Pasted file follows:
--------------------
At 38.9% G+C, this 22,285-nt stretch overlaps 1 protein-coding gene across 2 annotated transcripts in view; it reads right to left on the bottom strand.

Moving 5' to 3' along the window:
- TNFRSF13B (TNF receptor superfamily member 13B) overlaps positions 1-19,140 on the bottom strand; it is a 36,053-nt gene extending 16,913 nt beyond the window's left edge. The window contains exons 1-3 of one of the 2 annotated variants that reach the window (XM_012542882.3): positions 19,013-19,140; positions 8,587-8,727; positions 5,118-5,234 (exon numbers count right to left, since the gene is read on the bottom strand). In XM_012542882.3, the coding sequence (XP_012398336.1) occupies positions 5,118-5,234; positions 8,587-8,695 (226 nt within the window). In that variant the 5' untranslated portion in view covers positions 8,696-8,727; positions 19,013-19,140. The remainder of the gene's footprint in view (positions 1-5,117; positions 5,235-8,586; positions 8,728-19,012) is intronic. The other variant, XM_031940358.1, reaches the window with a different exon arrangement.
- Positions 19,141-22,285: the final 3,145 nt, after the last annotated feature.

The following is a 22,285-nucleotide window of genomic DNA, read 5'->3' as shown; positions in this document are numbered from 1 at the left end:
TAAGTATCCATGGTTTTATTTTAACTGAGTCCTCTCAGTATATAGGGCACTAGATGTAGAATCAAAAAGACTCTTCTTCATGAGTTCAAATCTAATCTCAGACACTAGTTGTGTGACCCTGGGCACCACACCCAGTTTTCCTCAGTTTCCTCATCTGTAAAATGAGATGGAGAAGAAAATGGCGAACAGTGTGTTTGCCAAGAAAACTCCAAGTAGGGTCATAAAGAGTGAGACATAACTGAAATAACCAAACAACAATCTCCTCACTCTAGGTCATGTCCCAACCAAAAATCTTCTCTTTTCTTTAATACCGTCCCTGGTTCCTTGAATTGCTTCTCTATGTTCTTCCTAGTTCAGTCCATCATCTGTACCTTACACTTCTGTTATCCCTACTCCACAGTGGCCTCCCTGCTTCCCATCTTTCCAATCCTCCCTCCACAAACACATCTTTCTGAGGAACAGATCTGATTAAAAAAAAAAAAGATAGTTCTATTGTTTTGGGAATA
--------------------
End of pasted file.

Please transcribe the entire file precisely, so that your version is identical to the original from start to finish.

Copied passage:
At 38.9% G+C, this 22,285-nt stretch overlaps 1 protein-coding gene across 2 annotated transcripts in view; it reads right to left on the bottom strand.

Moving 5' to 3' along the window:
- TNFRSF13B (TNF receptor superfamily member 13B) overlaps positions 1-19,140 on the bottom strand; it is a 36,053-nt gene extending 16,913 nt beyond the window's left edge. The window contains exons 1-3 of one of the 2 annotated variants that reach the window (XM_012542882.3): positions 19,013-19,140; positions 8,587-8,727; positions 5,118-5,234 (exon numbers count right to left, since the gene is read on the bottom strand). In XM_012542882.3, the coding sequence (XP_012398336.1) occupies positions 5,118-5,234; positions 8,587-8,695 (226 nt within the window). In that variant the 5' untranslated portion in view covers positions 8,696-8,727; positions 19,013-19,140. The remainder of the gene's footprint in view (positions 1-5,117; positions 5,235-8,586; positions 8,728-19,012) is intronic. The other variant, XM_031940358.1, reaches the window with a different exon arrangement.
- Positions 19,141-22,285: the final 3,145 nt, after the last annotated feature.

The following is a 22,285-nucleotide window of genomic DNA, read 5'->3' as shown; positions in this document are numbered from 1 at the left end:
TAAGTATCCATGGTTTTATTTTAACTGAGTCCTCTCAGTATATAGGGCACTAGATGTAGAATCAAAAAGACTCTTCTTCATGAGTTCAAATCTAATCTCAGACACTAGTTGTGTGACCCTGGGCACCACACCCAGTTTTCCTCAGTTTCCTCATCTGTAAAATGAGATGGAGAAGAAAATGGCGAACAGTGTGTTTGCCAAGAAAACTCCAAGTAGGGTCATAAAGAGTGAGACATAACTGAAATAACCAAACAACAATCTCCTCACTCTAGGTCATGTCCCAACCAAAAATCTTCTCTTTTCTTTAATACCGTCCCTGGTTCCTTGAATTGCTTCTCTATGTTCTTCCTAGTTCAGTCCATCATCTGTACCTTACACTTCTGTTATCCCTACTCCACAGTGGCCTCCCTGCTTCCCATCTTTCCAATCCTCCCTCCACAAACACATCTTTCTGAGGAACAGATCTGATTAAAAAAAAAAAAGATAGTTCTATTGTTTTGGGAATA